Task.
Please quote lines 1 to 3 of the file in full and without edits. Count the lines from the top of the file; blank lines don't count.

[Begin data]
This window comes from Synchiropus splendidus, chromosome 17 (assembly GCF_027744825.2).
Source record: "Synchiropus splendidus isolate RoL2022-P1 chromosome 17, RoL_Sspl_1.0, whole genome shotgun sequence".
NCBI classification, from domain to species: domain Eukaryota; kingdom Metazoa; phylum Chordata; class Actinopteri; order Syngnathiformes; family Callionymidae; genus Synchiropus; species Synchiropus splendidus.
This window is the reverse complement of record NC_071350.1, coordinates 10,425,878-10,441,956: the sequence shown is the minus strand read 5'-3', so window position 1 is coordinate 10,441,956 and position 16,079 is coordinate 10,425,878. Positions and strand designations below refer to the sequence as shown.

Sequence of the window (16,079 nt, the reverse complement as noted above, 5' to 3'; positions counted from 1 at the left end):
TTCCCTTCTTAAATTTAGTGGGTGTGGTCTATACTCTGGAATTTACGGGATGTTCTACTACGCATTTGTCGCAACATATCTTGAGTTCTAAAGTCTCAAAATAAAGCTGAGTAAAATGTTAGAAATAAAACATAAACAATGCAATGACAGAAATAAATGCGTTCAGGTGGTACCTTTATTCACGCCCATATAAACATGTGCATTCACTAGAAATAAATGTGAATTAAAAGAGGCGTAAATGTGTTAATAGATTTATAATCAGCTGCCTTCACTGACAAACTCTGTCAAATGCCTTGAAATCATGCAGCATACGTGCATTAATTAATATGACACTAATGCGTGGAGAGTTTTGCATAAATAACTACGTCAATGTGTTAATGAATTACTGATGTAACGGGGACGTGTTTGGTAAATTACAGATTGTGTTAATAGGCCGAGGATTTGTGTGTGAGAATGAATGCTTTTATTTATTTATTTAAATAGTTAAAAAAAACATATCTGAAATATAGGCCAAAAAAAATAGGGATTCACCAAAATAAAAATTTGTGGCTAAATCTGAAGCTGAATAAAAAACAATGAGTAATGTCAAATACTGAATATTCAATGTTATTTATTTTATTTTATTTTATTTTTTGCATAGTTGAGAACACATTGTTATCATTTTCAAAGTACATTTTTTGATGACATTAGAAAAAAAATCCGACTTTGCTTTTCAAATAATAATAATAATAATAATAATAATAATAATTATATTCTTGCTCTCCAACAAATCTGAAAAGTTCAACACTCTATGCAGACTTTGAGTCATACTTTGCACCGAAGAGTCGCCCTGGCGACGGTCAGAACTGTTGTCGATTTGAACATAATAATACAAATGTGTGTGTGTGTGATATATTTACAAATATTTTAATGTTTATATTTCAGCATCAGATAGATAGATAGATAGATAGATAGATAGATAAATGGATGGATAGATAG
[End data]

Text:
This window comes from Synchiropus splendidus, chromosome 17 (assembly GCF_027744825.2).
Source record: "Synchiropus splendidus isolate RoL2022-P1 chromosome 17, RoL_Sspl_1.0, whole genome shotgun sequence".
NCBI classification, from domain to species: domain Eukaryota; kingdom Metazoa; phylum Chordata; class Actinopteri; order Syngnathiformes; family Callionymidae; genus Synchiropus; species Synchiropus splendidus.